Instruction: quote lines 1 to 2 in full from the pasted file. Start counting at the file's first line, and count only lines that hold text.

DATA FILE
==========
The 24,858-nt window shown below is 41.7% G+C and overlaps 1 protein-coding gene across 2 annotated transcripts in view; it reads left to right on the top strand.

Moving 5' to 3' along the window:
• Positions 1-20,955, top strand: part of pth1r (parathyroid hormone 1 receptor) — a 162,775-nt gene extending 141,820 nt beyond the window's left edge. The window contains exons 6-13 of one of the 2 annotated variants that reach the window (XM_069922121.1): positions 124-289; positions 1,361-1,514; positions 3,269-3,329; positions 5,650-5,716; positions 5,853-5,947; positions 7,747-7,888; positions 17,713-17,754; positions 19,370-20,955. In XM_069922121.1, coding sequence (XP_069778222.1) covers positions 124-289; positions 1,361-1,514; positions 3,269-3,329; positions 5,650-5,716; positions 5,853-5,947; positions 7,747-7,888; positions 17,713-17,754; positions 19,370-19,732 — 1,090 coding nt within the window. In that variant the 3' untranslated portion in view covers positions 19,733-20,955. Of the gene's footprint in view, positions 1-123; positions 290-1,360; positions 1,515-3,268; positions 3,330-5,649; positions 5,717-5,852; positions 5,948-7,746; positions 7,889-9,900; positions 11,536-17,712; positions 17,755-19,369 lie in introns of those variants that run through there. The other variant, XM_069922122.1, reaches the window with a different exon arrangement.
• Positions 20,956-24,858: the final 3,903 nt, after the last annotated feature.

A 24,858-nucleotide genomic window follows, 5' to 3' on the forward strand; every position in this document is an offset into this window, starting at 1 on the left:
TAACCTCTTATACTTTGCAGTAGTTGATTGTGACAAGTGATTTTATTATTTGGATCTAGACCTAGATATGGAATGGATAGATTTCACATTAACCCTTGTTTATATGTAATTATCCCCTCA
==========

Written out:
The 24,858-nt window shown below is 41.7% G+C and overlaps 1 protein-coding gene across 2 annotated transcripts in view; it reads left to right on the top strand.

Moving 5' to 3' along the window: